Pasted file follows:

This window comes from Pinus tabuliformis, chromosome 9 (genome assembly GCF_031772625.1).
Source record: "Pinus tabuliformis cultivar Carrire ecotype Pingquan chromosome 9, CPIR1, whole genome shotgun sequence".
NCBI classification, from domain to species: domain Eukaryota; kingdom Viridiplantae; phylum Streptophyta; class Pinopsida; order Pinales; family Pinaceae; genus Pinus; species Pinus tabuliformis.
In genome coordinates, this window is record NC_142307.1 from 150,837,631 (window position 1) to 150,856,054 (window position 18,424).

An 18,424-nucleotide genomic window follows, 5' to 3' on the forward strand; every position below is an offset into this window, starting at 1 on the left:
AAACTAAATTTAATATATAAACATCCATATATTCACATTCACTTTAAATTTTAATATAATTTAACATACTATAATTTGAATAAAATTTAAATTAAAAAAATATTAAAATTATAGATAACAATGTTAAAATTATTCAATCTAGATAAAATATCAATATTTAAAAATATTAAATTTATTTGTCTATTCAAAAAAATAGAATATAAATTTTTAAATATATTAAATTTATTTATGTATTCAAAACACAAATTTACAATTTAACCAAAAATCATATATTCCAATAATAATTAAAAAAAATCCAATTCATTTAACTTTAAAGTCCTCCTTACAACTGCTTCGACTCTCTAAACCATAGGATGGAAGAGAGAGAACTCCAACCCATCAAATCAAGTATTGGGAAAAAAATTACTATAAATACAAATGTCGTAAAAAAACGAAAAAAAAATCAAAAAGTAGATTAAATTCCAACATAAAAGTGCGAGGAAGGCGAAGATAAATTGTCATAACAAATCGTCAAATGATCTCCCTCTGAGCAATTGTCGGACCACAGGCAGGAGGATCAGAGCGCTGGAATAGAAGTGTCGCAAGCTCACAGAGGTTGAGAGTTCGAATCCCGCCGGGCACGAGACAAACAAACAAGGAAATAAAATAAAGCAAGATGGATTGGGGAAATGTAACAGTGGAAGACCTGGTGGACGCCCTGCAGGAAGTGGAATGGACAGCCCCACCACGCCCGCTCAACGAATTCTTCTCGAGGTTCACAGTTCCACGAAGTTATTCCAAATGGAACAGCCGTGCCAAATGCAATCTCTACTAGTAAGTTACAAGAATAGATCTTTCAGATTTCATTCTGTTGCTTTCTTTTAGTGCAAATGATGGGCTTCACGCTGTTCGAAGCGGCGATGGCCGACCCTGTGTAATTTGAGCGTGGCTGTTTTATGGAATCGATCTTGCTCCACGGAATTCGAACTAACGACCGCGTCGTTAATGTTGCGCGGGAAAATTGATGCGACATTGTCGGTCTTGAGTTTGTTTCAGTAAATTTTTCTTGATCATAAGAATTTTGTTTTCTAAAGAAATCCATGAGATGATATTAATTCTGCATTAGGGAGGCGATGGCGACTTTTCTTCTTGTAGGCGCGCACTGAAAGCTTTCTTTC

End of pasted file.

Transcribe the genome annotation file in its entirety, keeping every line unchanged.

This window comes from Pinus tabuliformis, chromosome 9 (genome assembly GCF_031772625.1).
Source record: "Pinus tabuliformis cultivar Carrire ecotype Pingquan chromosome 9, CPIR1, whole genome shotgun sequence".
NCBI classification, from domain to species: domain Eukaryota; kingdom Viridiplantae; phylum Streptophyta; class Pinopsida; order Pinales; family Pinaceae; genus Pinus; species Pinus tabuliformis.
In genome coordinates, this window is record NC_142307.1 from 150,837,631 (window position 1) to 150,856,054 (window position 18,424).

An 18,424-nucleotide genomic window follows, 5' to 3' on the forward strand; every position below is an offset into this window, starting at 1 on the left:
AAACTAAATTTAATATATAAACATCCATATATTCACATTCACTTTAAATTTTAATATAATTTAACATACTATAATTTGAATAAAATTTAAATTAAAAAAATATTAAAATTATAGATAACAATGTTAAAATTATTCAATCTAGATAAAATATCAATATTTAAAAATATTAAATTTATTTGTCTATTCAAAAAAATAGAATATAAATTTTTAAATATATTAAATTTATTTATGTATTCAAAACACAAATTTACAATTTAACCAAAAATCATATATTCCAATAATAATTAAAAAAAATCCAATTCATTTAACTTTAAAGTCCTCCTTACAACTGCTTCGACTCTCTAAACCATAGGATGGAAGAGAGAGAACTCCAACCCATCAAATCAAGTATTGGGAAAAAAATTACTATAAATACAAATGTCGTAAAAAAACGAAAAAAAAATCAAAAAGTAGATTAAATTCCAACATAAAAGTGCGAGGAAGGCGAAGATAAATTGTCATAACAAATCGTCAAATGATCTCCCTCTGAGCAATTGTCGGACCACAGGCAGGAGGATCAGAGCGCTGGAATAGAAGTGTCGCAAGCTCACAGAGGTTGAGAGTTCGAATCCCGCCGGGCACGAGACAAACAAACAAGGAAATAAAATAAAGCAAGATGGATTGGGGAAATGTAACAGTGGAAGACCTGGTGGACGCCCTGCAGGAAGTGGAATGGACAGCCCCACCACGCCCGCTCAACGAATTCTTCTCGAGGTTCACAGTTCCACGAAGTTATTCCAAATGGAACAGCCGTGCCAAATGCAATCTCTACTAGTAAGTTACAAGAATAGATCTTTCAGATTTCATTCTGTTGCTTTCTTTTAGTGCAAATGATGGGCTTCACGCTGTTCGAAGCGGCGATGGCCGACCCTGTGTAATTTGAGCGTGGCTGTTTTATGGAATCGATCTTGCTCCACGGAATTCGAACTAACGACCGCGTCGTTAATGTTGCGCGGGAAAATTGATGCGACATTGTCGGTCTTGAGTTTGTTTCAGTAAATTTTTCTTGATCATAAGAATTTTGTTTTCTAAAGAAATCCATGAGATGATATTAATTCTGCATTAGGGAGGCGATGGCGACTTTTCTTCTTGTAGGCGCGCACTGAAAGCTTTCTTTC